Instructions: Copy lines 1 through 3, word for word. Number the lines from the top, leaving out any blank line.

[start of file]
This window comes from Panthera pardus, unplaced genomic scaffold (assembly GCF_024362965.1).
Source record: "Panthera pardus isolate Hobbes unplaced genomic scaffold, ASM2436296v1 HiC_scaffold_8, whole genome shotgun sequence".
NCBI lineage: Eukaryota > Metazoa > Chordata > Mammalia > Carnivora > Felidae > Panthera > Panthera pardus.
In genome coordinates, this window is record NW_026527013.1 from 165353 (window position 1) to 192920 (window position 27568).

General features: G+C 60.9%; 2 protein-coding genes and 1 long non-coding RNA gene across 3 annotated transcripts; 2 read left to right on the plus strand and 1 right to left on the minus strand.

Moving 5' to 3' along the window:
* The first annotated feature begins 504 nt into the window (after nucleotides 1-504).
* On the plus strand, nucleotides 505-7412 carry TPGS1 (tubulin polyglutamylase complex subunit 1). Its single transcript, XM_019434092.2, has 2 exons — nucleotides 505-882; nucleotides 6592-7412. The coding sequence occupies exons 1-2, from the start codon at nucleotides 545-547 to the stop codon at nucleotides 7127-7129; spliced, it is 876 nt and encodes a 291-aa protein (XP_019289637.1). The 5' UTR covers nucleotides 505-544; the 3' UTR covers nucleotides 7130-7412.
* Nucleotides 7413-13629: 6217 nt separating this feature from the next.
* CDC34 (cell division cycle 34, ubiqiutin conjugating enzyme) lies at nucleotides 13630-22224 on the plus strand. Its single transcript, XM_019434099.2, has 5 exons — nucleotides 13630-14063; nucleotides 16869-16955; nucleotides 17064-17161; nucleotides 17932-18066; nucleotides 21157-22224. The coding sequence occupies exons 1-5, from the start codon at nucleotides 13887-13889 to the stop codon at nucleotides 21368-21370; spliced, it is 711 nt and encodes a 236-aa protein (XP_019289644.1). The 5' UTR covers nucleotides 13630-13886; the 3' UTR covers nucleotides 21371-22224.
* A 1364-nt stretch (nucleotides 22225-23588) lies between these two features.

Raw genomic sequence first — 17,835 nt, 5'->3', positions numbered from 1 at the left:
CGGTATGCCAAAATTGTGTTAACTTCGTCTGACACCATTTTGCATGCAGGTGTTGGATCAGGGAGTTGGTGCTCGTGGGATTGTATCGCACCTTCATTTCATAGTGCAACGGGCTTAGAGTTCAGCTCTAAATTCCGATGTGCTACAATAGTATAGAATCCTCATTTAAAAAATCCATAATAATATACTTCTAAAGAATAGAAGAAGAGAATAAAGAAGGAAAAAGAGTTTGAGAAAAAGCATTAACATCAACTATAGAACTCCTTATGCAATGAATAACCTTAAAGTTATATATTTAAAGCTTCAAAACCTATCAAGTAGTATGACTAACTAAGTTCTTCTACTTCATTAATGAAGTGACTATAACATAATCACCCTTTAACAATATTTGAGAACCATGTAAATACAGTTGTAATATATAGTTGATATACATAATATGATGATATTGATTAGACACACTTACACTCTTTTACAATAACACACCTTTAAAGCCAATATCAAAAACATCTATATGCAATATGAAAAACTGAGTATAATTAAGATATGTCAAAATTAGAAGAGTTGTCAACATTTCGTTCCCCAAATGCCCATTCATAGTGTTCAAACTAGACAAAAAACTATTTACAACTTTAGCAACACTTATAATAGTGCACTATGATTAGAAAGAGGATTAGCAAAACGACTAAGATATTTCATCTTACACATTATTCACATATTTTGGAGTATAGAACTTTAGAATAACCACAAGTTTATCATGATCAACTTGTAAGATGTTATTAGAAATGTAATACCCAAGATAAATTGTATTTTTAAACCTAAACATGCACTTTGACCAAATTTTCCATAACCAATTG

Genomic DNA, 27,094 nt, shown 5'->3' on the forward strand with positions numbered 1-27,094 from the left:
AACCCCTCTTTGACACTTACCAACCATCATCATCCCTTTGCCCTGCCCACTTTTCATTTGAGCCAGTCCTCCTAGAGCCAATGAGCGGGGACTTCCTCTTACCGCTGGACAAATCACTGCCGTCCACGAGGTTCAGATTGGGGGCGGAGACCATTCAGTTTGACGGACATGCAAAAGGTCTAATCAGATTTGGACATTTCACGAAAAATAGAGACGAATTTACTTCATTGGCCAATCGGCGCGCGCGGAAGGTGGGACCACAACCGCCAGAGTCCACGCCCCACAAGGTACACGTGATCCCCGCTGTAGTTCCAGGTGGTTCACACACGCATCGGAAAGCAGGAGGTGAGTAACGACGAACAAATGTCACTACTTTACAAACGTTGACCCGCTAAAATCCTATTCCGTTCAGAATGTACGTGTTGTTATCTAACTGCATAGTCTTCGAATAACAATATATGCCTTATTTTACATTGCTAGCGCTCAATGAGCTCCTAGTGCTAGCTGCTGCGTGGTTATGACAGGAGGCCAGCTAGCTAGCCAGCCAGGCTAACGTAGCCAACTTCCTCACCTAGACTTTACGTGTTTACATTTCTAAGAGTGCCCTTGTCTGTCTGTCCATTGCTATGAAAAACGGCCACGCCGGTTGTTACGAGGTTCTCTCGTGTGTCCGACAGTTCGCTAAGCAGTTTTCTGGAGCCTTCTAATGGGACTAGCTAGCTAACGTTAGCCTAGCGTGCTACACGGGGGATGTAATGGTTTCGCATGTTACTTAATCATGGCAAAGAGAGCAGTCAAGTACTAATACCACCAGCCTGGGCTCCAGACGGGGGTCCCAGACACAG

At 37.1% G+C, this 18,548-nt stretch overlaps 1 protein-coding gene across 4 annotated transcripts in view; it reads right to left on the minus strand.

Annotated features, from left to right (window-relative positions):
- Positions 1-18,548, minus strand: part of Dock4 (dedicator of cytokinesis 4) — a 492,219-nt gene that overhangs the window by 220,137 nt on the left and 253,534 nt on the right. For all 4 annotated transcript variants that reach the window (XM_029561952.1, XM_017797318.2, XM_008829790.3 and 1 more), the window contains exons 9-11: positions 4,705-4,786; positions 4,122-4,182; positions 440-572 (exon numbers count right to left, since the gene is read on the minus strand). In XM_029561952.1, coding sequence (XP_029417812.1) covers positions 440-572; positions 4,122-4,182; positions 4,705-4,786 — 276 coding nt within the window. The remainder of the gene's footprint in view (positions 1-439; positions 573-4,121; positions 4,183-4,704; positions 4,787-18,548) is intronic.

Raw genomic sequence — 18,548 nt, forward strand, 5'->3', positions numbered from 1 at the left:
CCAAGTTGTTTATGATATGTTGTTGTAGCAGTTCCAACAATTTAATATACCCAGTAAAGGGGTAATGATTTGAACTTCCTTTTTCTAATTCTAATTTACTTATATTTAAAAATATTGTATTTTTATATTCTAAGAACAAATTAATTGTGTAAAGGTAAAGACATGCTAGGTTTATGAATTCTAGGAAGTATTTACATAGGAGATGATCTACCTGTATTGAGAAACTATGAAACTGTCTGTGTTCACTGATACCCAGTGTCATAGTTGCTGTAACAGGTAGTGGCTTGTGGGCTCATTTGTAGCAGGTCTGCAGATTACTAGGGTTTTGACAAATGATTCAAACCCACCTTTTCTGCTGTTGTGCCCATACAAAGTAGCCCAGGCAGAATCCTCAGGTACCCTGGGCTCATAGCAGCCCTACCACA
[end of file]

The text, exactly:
This window comes from Panthera pardus, unplaced genomic scaffold (assembly GCF_024362965.1).
Source record: "Panthera pardus isolate Hobbes unplaced genomic scaffold, ASM2436296v1 HiC_scaffold_8, whole genome shotgun sequence".
NCBI lineage: Eukaryota > Metazoa > Chordata > Mammalia > Carnivora > Felidae > Panthera > Panthera pardus.